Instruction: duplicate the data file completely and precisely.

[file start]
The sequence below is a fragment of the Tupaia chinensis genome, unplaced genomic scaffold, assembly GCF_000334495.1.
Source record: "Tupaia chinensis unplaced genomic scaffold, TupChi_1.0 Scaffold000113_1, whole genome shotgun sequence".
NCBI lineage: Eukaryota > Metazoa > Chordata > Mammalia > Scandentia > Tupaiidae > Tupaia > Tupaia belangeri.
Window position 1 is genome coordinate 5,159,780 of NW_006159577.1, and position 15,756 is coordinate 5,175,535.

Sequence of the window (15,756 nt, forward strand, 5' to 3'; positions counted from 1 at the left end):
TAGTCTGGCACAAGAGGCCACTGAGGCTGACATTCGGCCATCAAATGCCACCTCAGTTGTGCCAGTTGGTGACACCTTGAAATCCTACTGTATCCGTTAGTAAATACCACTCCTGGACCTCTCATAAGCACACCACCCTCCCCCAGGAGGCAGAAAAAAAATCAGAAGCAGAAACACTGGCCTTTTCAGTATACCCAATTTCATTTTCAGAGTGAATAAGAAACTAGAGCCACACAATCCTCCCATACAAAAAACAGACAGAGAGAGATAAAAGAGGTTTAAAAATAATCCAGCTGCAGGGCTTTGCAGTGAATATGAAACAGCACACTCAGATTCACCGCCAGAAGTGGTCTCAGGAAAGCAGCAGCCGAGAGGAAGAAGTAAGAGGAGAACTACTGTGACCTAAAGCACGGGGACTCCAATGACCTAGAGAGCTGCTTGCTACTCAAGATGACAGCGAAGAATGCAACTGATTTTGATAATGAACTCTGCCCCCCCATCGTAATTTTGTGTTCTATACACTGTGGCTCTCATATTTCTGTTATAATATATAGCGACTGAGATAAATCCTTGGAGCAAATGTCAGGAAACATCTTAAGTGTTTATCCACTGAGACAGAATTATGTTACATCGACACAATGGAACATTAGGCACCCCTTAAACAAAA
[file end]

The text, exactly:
The sequence below is a fragment of the Tupaia chinensis genome, unplaced genomic scaffold, assembly GCF_000334495.1.
Source record: "Tupaia chinensis unplaced genomic scaffold, TupChi_1.0 Scaffold000113_1, whole genome shotgun sequence".
NCBI lineage: Eukaryota > Metazoa > Chordata > Mammalia > Scandentia > Tupaiidae > Tupaia > Tupaia belangeri.
Window position 1 is genome coordinate 5,159,780 of NW_006159577.1, and position 15,756 is coordinate 5,175,535.

Sequence of the window (15,756 nt, forward strand, 5' to 3'; positions counted from 1 at the left end):
TAGTCTGGCACAAGAGGCCACTGAGGCTGACATTCGGCCATCAAATGCCACCTCAGTTGTGCCAGTTGGTGACACCTTGAAATCCTACTGTATCCGTTAGTAAATACCACTCCTGGACCTCTCATAAGCACACCACCCTCCCCCAGGAGGCAGAAAAAAAATCAGAAGCAGAAACACTGGCCTTTTCAGTATACCCAATTTCATTTTCAGAGTGAATAAGAAACTAGAGCCACACAATCCTCCCATACAAAAAACAGACAGAGAGAGATAAAAGAGGTTTAAAAATAATCCAGCTGCAGGGCTTTGCAGTGAATATGAAACAGCACACTCAGATTCACCGCCAGAAGTGGTCTCAGGAAAGCAGCAGCCGAGAGGAAGAAGTAAGAGGAGAACTACTGTGACCTAAAGCACGGGGACTCCAATGACCTAGAGAGCTGCTTGCTACTCAAGATGACAGCGAAGAATGCAACTGATTTTGATAATGAACTCTGCCCCCCCATCGTAATTTTGTGTTCTATACACTGTGGCTCTCATATTTCTGTTATAATATATAGCGACTGAGATAAATCCTTGGAGCAAATGTCAGGAAACATCTTAAGTGTTTATCCACTGAGACAGAATTATGTTACATCGACACAATGGAACATTAGGCACCCCTTAAACAAAA